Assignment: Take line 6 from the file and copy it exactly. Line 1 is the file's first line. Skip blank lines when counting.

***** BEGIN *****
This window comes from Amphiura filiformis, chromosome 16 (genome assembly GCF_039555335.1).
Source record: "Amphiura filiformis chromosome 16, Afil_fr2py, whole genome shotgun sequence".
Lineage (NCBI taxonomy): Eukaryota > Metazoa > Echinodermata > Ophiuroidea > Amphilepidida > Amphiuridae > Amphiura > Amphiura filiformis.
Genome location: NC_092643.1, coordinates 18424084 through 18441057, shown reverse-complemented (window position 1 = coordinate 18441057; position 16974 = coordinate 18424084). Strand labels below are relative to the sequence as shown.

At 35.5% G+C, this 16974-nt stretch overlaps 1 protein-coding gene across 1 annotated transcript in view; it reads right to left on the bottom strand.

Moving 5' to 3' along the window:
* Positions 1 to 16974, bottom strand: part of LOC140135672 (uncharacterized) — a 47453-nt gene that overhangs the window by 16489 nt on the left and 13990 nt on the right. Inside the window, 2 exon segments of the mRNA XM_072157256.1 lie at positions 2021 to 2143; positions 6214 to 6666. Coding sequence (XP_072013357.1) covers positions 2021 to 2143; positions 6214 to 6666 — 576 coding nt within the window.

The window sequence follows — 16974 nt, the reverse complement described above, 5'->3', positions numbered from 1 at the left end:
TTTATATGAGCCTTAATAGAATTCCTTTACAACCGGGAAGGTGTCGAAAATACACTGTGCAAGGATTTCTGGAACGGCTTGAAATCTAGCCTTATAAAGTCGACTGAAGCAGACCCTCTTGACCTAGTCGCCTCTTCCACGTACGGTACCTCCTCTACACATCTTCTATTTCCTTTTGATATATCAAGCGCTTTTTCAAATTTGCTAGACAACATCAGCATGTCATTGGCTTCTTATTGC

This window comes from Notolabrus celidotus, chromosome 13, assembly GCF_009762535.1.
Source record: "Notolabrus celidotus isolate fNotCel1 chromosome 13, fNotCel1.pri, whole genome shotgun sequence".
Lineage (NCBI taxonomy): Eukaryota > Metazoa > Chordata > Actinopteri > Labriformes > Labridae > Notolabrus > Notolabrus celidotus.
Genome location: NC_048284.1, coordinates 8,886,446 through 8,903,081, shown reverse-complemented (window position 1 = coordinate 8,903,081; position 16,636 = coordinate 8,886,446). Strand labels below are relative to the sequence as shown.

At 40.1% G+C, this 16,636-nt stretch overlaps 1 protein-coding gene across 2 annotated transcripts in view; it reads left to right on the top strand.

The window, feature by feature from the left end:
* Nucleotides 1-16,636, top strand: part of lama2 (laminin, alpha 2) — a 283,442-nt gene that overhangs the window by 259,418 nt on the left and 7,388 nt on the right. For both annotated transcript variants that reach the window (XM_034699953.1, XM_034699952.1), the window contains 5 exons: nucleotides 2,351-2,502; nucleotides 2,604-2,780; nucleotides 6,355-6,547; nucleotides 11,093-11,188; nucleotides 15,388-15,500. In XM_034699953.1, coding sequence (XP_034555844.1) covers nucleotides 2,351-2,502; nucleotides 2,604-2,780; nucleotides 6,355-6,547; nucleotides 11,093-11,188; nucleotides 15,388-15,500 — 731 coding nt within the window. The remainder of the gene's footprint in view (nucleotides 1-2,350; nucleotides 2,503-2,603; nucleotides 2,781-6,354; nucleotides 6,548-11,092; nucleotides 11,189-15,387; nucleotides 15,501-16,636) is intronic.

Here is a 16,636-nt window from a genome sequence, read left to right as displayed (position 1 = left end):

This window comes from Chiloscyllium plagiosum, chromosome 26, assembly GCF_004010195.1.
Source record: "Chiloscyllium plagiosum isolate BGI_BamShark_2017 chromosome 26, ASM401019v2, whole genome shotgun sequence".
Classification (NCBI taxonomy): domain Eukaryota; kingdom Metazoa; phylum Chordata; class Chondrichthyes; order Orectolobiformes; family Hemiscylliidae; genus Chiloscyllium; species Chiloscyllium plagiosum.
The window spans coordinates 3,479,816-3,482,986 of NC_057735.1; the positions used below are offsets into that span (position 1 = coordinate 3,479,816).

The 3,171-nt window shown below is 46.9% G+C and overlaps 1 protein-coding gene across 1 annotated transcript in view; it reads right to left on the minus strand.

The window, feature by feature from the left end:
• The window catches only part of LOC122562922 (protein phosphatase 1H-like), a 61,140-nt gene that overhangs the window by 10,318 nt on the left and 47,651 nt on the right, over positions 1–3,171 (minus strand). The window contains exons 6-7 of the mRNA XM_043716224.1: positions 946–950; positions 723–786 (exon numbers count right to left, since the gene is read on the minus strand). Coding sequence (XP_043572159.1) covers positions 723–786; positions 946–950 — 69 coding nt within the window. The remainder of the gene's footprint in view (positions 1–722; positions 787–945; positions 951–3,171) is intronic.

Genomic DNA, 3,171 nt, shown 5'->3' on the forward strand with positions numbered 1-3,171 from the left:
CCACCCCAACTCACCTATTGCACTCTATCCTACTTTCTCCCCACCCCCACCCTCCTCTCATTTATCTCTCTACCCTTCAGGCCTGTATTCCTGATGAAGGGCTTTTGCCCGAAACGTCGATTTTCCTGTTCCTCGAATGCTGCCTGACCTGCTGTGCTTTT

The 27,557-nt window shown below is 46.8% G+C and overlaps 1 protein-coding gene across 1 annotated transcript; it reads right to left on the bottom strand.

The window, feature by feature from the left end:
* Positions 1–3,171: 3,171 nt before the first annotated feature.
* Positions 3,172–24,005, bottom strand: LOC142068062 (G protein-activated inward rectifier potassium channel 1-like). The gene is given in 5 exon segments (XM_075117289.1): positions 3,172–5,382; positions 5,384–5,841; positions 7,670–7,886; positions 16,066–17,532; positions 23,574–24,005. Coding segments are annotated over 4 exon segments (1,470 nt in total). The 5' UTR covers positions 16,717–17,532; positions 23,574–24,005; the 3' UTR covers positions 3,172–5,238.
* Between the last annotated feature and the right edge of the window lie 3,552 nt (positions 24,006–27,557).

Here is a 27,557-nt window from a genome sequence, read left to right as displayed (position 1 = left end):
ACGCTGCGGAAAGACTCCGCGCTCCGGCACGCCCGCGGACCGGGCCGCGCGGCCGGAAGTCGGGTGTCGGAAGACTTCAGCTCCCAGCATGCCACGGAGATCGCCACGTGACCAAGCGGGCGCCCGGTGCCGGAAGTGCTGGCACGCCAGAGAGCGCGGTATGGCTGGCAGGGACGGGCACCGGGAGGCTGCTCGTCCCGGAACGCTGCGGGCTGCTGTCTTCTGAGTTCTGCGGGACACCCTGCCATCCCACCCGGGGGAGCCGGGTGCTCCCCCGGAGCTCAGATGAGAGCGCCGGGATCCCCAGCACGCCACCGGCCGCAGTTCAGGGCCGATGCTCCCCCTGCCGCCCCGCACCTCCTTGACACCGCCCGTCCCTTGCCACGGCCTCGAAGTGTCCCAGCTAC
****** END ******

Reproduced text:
Moving 5' to 3' along the window: